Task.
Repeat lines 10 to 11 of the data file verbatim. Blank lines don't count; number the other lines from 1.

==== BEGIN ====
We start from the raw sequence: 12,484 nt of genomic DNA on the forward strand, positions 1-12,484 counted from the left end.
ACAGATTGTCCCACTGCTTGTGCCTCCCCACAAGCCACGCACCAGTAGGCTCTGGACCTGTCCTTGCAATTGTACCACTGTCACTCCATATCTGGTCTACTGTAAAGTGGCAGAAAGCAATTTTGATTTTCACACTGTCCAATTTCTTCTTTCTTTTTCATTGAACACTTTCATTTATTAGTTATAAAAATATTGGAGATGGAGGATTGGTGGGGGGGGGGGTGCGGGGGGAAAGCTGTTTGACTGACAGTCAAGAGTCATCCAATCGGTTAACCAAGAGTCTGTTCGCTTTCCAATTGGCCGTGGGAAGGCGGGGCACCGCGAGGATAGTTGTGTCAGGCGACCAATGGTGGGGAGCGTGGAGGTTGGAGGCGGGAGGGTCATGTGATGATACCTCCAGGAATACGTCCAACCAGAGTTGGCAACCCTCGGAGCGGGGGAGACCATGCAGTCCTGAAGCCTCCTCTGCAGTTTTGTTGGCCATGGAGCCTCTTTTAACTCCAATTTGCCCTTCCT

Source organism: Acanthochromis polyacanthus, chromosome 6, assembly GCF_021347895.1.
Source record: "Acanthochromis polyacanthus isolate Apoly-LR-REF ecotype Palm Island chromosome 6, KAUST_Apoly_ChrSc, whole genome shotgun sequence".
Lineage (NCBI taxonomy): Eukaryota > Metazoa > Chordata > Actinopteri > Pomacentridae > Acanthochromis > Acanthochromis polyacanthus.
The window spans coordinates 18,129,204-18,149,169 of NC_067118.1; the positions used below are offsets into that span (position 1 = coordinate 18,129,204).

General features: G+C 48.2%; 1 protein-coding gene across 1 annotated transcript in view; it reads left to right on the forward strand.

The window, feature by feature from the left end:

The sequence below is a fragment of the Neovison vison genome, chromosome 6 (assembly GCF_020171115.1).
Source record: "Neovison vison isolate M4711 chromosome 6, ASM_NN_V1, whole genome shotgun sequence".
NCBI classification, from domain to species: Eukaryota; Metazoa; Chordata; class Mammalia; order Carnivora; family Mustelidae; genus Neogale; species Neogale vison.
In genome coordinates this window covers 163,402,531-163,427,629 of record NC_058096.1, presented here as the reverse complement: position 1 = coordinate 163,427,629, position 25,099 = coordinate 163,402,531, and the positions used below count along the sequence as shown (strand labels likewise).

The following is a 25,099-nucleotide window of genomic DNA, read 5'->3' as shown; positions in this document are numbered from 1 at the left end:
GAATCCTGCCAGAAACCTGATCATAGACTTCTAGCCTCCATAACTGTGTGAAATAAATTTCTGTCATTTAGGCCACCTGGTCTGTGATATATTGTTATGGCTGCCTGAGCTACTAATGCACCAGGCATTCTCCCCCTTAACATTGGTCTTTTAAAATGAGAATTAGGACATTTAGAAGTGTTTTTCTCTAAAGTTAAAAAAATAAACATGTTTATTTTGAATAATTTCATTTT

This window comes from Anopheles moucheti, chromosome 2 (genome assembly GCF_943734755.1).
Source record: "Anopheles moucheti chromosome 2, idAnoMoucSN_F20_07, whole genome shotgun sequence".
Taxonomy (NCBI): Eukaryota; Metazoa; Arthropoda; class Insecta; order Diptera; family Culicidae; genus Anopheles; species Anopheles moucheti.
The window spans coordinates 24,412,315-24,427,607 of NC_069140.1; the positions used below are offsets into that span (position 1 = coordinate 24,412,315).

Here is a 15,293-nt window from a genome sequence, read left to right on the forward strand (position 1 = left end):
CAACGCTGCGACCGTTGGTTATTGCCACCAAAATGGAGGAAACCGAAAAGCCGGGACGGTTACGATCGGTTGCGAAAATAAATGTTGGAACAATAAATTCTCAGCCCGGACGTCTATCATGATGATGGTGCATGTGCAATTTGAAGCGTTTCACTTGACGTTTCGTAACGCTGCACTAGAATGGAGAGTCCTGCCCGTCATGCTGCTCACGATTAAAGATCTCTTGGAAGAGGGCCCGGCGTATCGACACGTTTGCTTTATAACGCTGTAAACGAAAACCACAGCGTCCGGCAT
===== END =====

Source record: "Neovison vison isolate M4711 chromosome 6, ASM_NN_V1, whole genome shotgun sequence".
NCBI classification, from domain to species: Eukaryota; Metazoa; Chordata; class Mammalia; order Carnivora; family Mustelidae; genus Neogale; species Neogale vison.